The Nature of the Beast: How Emotions Guide Us (Hardcover)
A pioneering neuroscientist offers a new way of understanding how emotions drive behavior
Does your dog get sad when you leave for the day? Does your cat purr because she loves you? Do bears attack when they’re angry? You can’t very well ask them. In fact, scientists haven’t been able to reach a consensus on whether animals even have emotions like humans do, let alone how to study them. Yet studies of animal emotion are critical for understanding human emotion and mental illness.
In The Nature of the Beast, pioneering neuroscientist David J. Anderson describes a new approach to solving this problem. He and his colleagues have figured out how to study the brain activity of animals as they navigate real-life scenarios, like fleeing a predator or competing for a mate. His research has revolutionized what we know about animal fear and aggression. Here, he explains what studying emotions and related internal brain states in animals can teach us about human behavior, offering new insights into why isolation makes us more aggressive, how sex and violence connect, and whether there’s a link between aggression and mental illness.
Full of fascinating stories, The Nature of the Beast reconceptualizes how the brain regulates emotions–and explains why we have them at all.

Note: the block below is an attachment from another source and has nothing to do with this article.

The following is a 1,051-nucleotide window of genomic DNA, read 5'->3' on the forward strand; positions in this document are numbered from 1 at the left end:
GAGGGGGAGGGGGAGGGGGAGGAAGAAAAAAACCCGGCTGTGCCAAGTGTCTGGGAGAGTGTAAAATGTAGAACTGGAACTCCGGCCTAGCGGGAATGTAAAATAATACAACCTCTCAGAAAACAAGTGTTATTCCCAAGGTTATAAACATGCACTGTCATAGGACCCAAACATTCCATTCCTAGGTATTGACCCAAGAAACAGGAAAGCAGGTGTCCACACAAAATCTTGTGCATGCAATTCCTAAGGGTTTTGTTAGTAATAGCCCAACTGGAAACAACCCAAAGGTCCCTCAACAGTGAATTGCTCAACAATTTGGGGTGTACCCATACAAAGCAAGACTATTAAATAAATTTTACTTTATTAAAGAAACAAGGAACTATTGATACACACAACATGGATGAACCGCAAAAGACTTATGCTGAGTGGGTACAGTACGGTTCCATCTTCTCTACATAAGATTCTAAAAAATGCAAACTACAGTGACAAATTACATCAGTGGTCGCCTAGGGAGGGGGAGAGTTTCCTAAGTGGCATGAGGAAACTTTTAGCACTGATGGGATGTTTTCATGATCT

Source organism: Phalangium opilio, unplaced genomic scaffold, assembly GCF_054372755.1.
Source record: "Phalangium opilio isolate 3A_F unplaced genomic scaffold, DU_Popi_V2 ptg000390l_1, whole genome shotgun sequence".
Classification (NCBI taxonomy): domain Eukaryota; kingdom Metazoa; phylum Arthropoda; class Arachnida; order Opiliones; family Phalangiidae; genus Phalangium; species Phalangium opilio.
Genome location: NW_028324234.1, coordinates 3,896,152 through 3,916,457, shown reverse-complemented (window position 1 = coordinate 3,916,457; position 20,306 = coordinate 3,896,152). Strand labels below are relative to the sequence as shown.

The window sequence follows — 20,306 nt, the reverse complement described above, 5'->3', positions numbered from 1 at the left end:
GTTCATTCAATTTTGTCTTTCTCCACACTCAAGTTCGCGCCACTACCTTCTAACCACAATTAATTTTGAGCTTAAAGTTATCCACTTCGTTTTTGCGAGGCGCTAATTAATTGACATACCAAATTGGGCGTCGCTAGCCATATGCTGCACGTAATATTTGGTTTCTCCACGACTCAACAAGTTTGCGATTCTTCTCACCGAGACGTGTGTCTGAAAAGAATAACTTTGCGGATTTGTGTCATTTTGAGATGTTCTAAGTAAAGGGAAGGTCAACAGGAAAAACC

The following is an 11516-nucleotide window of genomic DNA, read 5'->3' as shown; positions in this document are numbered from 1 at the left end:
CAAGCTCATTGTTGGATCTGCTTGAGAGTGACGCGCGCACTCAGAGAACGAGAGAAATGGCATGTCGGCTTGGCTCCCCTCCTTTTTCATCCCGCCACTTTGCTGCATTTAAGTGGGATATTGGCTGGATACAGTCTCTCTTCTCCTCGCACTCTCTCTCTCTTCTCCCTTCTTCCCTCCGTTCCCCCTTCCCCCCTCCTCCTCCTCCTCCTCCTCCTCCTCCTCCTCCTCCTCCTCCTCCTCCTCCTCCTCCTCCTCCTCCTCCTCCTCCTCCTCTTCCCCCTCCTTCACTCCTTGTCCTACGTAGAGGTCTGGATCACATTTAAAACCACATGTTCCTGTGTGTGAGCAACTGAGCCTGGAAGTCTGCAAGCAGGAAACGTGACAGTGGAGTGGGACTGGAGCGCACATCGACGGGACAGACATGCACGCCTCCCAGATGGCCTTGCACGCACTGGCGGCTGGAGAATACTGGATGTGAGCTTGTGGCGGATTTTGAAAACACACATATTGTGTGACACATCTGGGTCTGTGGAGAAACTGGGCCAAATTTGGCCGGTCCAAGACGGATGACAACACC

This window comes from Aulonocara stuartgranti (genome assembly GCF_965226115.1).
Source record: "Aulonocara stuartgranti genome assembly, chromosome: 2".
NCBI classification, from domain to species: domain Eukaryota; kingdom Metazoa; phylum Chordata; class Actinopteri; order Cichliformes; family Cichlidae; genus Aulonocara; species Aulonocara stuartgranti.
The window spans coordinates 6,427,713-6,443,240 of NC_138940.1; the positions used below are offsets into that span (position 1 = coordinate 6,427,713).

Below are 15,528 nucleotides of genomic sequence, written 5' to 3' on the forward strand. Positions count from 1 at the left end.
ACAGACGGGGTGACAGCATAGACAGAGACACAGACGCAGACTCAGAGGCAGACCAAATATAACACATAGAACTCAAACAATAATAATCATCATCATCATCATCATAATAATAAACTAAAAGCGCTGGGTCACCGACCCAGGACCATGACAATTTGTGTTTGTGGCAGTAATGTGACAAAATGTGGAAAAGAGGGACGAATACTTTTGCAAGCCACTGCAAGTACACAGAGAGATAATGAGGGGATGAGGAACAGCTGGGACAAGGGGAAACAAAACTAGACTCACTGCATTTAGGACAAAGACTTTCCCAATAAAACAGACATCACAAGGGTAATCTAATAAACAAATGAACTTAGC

“The Nature of the Beast presents an insightful new framework for understanding how the brain regulates emotion. With wry humor, David J. Anderson walks readers through the wonders of how neurons—funny little computational units of the brain—give rise to such rich and complex things as emotions. His fruitfly work is both legendary, and well, fruitful, in helping to elucidate how it is that our brains respond to information in the environment. Of all the major emotion books to have come out in the past decade, this is the most illuminating and useful of the bunch. An incredible work.”
—Dr. Daniel Levitin, author of Successful Aging
“We humans spend most of our waking hours in a subjective state, wallowing in a “felt" sense of life. What is that and how do brains create it? Fearlessly, David Anderson takes on the central issue of neuroscience and provides a roadmap to truly understand this reality. Surprisingly, he reveals the way to get there is to study the fly brain not the millions of psychiatric patients that are waiting for help. This field needs new ideas and this book provides it.”—Michael S. Gazzaniga, University of California, Santa Barbara